August 18, 2014
SCA Student Stories: Jenna Cavelle
With a background in documentary filmmaking and passion for social change, Jenna Cavelle, MFA Television and Production student, works with the USC Media Institute for Social Change(MISC) to make films for social change.
SCA talked with Cavelle about her projects and the skills she is learning from MISC.
Can you tell us a little bit about your background and how that led you to USC School of Cinematic Arts? When I was an undergrad at UC Berkeley, my emphasis was in environmental studies with a focus on environmental problems in developing countries.. I focused geographically on West Java, Indonesia, primarily. Towards the end of my undergraduate career I started to focus on marginalized communities in the state of California as well.
While researching the Native American tribe, the Owens Valley Paiute, I became fascinated by their story, their plight. Before I knew it, I was documenting their ancient irrigation systems using GIS mapping. In doing so, I learned that they were promised water rights by the city of Los Angeles, but that their case had gone unresolved for about 75 years. Through the process of doing community outreach and documenting their water history and cultural landscapes, I came to discover that their story was for the large part, left out of the body of film and literature that informs the LA-Owens Valley water story. This really didn’t sit well with me so I decided to produce and direct a documentary film to uncover their story and mobilize the community to resolve their water rights case. While I had been an activist and journalist for years, this was the first time I’d used film as a tool for social change. The press began writing about my film and people in the community began to take up the issue. Quickly it became evident that I’d stumbled upon something really big and so I decided to pursue film as a tool for social change.
In the process of researching different film schools throughout the country, I found the Media Institute for Social Change (MISC), whose mission clearly aligned with my own, so I reached out to Professor Michael Taylor. I also contacted distinguished professor Mark Harris whose film Into the Arms of Strangers inspired me in deeply meaningful ways. Perhaps most significantly, after meeting with professor Doe Mayer, who focuses on women’s issues and seemed to really get me, I began to feel a real connection to the SCA family and I just knew that it was the right place for me. It was clear that SCA was making a similar link between social change and film, so I decided to come to USC to study film.
How would you describe the MISC? MISC is made up of industry professionals, researchers, and students interested in weaving messages of social change into media. I think there tends to be this idea that when you have a social change issue, that usually in the world of film, it’s addressed primarily through documentary film. One thing that separates MISC is that we bring social change elements to a story whether it’s narrative or non-narrative. When developing projects or media we consider the social message and how audiences need to engage with the content so that the end result is action and change of some kind. MISC is in the business of shifting paradigms.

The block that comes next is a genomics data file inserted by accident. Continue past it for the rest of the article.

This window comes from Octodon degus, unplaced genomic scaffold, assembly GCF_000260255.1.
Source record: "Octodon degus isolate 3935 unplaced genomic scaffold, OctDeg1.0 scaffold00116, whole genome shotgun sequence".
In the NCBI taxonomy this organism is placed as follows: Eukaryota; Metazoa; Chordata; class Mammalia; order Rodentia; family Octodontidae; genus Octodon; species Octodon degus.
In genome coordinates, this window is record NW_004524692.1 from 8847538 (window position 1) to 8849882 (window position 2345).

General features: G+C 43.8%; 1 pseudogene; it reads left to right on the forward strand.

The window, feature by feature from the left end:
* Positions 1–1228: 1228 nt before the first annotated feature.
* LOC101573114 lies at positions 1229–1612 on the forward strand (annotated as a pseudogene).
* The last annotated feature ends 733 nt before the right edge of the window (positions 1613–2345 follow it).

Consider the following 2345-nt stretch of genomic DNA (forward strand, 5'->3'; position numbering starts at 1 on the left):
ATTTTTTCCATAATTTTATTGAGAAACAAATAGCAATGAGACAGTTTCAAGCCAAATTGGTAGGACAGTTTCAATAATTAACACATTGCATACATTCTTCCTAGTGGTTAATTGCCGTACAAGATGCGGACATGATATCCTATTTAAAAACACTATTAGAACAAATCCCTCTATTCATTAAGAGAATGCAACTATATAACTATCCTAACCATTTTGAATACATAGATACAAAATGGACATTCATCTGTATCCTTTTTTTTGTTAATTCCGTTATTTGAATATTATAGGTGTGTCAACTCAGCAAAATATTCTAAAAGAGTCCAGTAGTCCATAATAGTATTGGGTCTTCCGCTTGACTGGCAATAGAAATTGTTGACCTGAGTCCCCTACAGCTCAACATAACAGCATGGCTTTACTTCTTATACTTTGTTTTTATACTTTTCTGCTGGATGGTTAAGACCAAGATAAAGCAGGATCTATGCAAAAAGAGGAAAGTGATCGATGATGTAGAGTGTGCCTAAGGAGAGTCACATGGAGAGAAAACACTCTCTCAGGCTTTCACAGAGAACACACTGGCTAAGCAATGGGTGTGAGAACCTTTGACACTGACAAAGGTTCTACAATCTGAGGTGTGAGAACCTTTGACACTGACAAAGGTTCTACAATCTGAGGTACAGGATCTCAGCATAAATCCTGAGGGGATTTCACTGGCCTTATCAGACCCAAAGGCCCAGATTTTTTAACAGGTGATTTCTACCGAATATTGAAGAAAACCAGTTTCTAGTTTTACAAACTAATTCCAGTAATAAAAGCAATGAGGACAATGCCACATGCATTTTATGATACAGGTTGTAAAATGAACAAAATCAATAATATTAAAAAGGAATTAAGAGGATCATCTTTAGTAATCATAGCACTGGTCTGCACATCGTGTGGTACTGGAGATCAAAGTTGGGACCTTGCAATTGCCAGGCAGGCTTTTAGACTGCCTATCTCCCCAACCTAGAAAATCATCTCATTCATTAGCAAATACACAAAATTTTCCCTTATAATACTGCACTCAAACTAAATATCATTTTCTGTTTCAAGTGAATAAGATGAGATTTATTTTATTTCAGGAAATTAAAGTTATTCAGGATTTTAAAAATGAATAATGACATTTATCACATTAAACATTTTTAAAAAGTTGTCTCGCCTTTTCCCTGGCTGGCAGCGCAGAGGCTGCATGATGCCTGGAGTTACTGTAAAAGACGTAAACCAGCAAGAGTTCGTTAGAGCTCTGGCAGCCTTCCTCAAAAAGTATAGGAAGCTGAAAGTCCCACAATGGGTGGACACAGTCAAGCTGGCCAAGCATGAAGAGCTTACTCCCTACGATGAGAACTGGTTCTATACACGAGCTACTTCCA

What kind of MISC efforts explore social change issues? Post and Text responsibly, a PSA that was recently nominated for an Emmy, is one of my favorite examples of the work MISC does. It’s a great little 30-second PSA that has a narrative. You follow a girl as she’s walking down the street with her family. And through a graphic we see that her father is imagining all the possible points of interaction his daughter might have with her social world, primarily through texting and the internet. The content of the message (issues around texting and posting on social media responsibly) is addressed through this piece, but in a narrative way. It’s scripted, it’s fictional. And most importantly, it makes you stop and think about your role in Internet and social media security as a user and as a parent.
What kinds of projects are you currently working on with MISC? We’re developing a PSA with Save the Children and Jennifer Garner that follows two children, one who receives preschool education and one who doesn’t. We follow them to see how early education in one case and neglect in another case shapes their lives throughout childhood and into adulthood. .The PSA addresses many statistics that show how being a productive member of society becomes increasingly difficult for the neglected child. For example, children who don’t receive preschool education are five times more likely to become chronic lawbreakers by the time they’re 18 than those who receive it. In our development process, we address such statistics through characters and story. We are also working with the Tesla Foundation to create a series of PSAs to build awareness and educate the public about the positive uses of drones. The public tends to think of drones as a military tool, understandably so. But drones are being used in many parts of the world for search and rescue missions, agriculture, scientific research, mapping, delivery, and even anti-poaching efforts. Drones have the power to do much more good than harm. There was a time when the public was terrified by the idea of cars driving on streets and the potential damage that they could do. Well we see how that turned out. Currently, I’m working with our development team to show the ways in which drones carry out peaceful missions and save lives. It’s exciting to be part of a movement that has the potential to shape and inform policy and to shift public perception.